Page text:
When children come into your life, it helps to have supporters surrounding you, whether they’re also parents, family members, or good friends who know you well enough to tell you to go get a massage before you go berserk.
When the kids aren’t your own and your family lives across the country, none of your friends have children, and you’ve never approached any parenting communities, it can be a challenge to figure out how to create the village you desire so deeply (and you will desire it deeply).
I became a step-mom right before my now 6-year-old started kindergarten.
All of a sudden, I was mothering two young boys, and I had no idea what to do, especially when it came to education.
All I had to go on was my own upbringing (which was amazing), and my strong beliefs that all children have a right to learn and be happy (and it’s the parent’s job to make sure those things happen to the best of their ability).
I’ve learned quite a few things over the past year that have helped me immeasurably. At the heart of all of this is community – no one is an island when it comes to bringing up happy, healthy children.
1. Find other parents. You need them. They need you.
A great way to do this is through school – our kindergarten class had an email listserv (that I didn’t find out about until December – but what a relief when I did!). I sit near other moms at the park and crack jokes to break the ice, and have joined several local parenting groups on Facebook. It takes time and effort, but if you can meet just one person – one parenting soul-mate… that can make all the difference.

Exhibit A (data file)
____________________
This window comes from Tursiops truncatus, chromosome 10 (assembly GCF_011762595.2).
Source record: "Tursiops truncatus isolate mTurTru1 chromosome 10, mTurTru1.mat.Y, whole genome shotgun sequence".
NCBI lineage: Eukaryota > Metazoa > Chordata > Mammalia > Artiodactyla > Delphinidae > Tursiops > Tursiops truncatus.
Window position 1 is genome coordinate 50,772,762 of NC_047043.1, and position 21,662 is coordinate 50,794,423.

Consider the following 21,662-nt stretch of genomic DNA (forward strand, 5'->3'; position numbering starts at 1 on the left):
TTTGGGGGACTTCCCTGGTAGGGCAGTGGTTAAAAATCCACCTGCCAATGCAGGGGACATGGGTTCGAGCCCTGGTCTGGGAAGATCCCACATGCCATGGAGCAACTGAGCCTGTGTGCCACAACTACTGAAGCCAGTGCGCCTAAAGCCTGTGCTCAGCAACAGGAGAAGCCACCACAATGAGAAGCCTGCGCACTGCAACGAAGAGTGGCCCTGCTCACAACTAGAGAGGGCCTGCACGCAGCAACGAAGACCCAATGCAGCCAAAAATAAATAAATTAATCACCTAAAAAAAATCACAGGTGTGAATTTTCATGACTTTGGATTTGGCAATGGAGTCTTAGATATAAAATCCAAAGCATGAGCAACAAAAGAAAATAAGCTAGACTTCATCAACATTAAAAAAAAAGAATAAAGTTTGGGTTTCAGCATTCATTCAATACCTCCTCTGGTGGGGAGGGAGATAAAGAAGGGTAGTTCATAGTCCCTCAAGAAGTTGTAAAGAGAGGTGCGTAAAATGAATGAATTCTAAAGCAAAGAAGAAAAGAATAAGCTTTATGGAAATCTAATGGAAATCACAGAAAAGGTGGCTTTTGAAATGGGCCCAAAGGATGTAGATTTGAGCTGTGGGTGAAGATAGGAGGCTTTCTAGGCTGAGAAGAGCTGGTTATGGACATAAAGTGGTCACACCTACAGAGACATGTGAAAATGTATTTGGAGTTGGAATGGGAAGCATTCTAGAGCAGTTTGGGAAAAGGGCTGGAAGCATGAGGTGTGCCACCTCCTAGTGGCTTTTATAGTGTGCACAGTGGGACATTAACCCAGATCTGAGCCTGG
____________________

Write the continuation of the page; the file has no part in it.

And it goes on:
2. Everyone has advice, words of wisdom, books you should read, best practices.
In the end you have to listen to your heart, and take all advice with a grain of salt, but receive it with gratitude. You’ll cobble together your own brick road, and you’ll realize that it changes direction without warning (and you’ll be OK with that).
3. Be a team with your child(ren)’s school.
Make sure that when things are rocky at home or with custody situations, that the teacher knows about it and understands what could be leading to unusual or non-ideal behavior in the classroom. Become friends with the school office staff and keep lines of communication open, always.
4. When it comes to learning and homework, be patient, and take time out if you need it.
All kids learn differently, and it’s really important that you try not compare them to yourself at that age (or to other kids in their class). There’s always support through tutors or community programs that can help out when the going gets rough.
5. Read to them all the time.
Not only is it a great learning tool, but it’s a really lovely way to bond with your new kiddos — it provides an opportunity to get close, to reveal your personality, and to spend quality time with them while doing an activity that everyone enjoys.
6. Don’t be so hard on yourself.
Parenting is rewarding and challenging in equal parts, but the only way to learn how to do it is by doing it. Sometimes you’ll feel like you’re failing, but self-forgiveness is essential.
7. Love deeply and with abandon – and let them fall in love with you.
You’ll get mad and get crazy, but apologies go a long way in forming a trusting and respectful relationship with your kids, whether you share genes or not.